Saturday, 20 October 2007

The Biggest Number in the World

Column Eight (Sydney Morning Herald) mused a bit about what's the biggest number in the world. "There's no biggest number" said one reader ...

because you can always think of a big number, then double it.

And give it a new name. Like googolplexplex or something.

Column Eight suggest "Frank" to be one more than the largest number you can come up with; someone else suggested a "maximillion".

I suggest a "Jones". You can never quite keep up with the Joneses.

P.S. The Mathemagician and Milo were discussing this in The Phantom Tollbooth years before I came across it in Column Eight. The smallest number too - thinkof the smallest number you can think of - then halve it.


Mr Mean said...

When one can't keep up with the Joneses, announce and schedule one's retirement around election time.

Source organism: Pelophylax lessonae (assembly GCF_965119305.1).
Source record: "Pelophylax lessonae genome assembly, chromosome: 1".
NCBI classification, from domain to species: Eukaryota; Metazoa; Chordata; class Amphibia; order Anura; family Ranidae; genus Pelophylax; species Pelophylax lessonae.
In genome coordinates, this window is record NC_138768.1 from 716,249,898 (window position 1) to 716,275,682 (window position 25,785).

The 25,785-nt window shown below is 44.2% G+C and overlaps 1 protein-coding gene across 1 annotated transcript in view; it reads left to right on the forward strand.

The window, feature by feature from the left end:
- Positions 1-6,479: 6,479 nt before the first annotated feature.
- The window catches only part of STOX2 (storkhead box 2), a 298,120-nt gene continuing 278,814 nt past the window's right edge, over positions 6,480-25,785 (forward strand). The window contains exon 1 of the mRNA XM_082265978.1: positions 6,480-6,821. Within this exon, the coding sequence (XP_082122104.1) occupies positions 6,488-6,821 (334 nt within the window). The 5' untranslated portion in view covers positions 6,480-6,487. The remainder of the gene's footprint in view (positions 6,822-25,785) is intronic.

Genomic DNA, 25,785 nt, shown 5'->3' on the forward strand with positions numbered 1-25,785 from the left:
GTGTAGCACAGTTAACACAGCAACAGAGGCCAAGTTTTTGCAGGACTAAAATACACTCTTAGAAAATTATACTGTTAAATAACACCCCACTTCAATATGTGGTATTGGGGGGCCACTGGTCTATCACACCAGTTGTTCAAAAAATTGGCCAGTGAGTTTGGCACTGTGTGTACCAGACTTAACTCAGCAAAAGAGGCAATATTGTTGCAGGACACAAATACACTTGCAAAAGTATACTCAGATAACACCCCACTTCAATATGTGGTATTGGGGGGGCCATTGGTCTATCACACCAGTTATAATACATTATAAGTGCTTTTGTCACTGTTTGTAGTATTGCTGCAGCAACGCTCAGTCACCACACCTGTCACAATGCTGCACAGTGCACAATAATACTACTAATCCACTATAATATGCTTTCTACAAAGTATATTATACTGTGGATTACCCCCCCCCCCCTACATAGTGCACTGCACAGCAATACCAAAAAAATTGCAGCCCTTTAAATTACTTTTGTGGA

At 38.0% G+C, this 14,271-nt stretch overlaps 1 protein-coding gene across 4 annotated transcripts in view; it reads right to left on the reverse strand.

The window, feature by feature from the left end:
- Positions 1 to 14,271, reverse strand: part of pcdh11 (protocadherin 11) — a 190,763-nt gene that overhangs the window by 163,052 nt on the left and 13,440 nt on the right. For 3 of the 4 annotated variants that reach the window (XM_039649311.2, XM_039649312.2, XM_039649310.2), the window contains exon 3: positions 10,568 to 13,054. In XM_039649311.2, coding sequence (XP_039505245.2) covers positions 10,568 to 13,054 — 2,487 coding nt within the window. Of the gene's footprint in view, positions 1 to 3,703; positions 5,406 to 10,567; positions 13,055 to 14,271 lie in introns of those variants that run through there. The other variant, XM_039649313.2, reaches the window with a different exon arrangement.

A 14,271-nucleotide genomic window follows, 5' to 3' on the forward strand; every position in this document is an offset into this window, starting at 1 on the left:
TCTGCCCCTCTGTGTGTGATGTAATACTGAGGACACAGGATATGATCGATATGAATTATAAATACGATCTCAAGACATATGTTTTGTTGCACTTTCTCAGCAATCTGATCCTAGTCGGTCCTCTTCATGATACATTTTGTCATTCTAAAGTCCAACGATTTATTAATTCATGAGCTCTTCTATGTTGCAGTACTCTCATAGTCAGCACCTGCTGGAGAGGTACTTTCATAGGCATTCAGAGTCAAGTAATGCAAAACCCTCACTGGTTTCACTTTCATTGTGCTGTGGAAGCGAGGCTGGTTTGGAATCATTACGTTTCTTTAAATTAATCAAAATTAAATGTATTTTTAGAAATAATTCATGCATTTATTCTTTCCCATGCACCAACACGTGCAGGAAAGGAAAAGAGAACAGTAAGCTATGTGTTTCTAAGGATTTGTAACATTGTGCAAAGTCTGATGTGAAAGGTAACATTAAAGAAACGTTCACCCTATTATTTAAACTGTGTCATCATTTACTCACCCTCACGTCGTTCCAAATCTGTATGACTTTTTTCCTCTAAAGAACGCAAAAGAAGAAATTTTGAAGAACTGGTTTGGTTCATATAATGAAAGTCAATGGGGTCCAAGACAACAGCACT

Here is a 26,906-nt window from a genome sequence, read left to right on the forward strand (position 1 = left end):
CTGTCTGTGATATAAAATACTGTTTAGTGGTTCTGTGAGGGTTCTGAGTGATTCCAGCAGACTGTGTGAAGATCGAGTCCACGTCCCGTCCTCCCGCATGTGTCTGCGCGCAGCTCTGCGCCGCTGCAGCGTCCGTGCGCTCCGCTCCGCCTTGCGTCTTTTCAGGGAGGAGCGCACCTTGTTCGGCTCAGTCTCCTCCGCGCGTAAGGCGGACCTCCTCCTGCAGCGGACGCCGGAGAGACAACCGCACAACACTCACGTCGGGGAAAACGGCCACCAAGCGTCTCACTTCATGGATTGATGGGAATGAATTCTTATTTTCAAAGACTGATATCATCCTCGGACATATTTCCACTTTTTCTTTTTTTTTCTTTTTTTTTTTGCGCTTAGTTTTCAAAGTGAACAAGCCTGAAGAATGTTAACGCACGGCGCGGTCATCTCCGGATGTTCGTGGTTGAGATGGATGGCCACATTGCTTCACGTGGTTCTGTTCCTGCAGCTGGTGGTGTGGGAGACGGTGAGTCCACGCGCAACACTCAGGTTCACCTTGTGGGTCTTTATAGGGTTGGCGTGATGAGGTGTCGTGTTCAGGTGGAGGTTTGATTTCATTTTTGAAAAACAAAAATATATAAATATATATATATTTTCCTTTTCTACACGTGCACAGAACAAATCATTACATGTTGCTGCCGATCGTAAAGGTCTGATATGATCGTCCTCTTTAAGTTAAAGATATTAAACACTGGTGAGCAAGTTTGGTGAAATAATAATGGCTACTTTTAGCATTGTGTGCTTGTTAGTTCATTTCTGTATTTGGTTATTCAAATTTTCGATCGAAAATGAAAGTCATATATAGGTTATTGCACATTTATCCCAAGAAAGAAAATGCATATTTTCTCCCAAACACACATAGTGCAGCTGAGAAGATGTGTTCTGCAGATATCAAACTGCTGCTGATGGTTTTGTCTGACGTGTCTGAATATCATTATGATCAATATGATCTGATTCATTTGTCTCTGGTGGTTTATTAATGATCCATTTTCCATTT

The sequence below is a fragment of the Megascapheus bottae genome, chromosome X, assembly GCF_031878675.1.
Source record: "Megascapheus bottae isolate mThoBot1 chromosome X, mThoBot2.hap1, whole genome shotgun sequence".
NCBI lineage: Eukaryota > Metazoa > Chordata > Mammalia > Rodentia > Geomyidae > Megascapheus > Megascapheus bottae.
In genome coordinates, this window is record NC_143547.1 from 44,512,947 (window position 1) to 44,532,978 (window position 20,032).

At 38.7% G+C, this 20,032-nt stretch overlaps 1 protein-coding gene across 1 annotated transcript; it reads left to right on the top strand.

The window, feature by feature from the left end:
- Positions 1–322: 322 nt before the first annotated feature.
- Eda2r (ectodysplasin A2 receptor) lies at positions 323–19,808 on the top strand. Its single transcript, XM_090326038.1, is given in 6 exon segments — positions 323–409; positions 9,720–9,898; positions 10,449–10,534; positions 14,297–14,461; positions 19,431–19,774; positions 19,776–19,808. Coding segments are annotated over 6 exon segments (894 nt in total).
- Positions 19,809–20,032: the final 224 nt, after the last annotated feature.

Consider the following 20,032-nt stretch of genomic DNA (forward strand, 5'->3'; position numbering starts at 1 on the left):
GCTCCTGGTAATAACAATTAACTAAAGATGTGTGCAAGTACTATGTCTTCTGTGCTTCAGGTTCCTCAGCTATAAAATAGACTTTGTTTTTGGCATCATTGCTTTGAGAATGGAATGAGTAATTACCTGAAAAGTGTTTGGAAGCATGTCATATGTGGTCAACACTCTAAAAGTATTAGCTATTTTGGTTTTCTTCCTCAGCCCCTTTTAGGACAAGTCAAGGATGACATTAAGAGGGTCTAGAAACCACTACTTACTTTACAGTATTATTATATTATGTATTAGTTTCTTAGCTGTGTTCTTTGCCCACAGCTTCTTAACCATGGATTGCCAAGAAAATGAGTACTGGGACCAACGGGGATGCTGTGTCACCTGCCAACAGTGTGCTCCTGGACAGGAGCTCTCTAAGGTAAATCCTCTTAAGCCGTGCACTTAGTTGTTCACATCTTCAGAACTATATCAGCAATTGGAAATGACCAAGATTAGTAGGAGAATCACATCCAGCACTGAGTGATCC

TimT said...

I just bought a copy of The Phantom Tollbooth last week after years of missing my old favourite childhood copy. It's an awesome book.

Georg Cantor had some interesting musings about infinity as well. I can't find the simple explanation anywhere on the web after a quick search, but basically Cantor proved that if you add a number to an infinity of numbers, then the result will be equal to itself.


And conversely INFINITY - 8 = INFINITY

I don't know how it all works out not being a mathematician myself, but pretty interesting.

Maria said...

I'm not a mathematician (or mathemagician) either. But that sounds pretty interesting. So I guess that means if I've got an infinity of things, it doesn't matter if I'm forgetful and lose any stuff, and it means it won't have an effect if I earn more on top of that.

So if I have an infinity of things I've got a good excuse to not work and sit about blogging and reading all day?

Not that one needs an excuse, but it's good to have one handy. Just need an infinity of stuff at hand.

Maria said...

There are plenty of reasons why one should announce one's retirement well before election time: Pulling big numbers over the Australian public (and your deputy) could constitute one.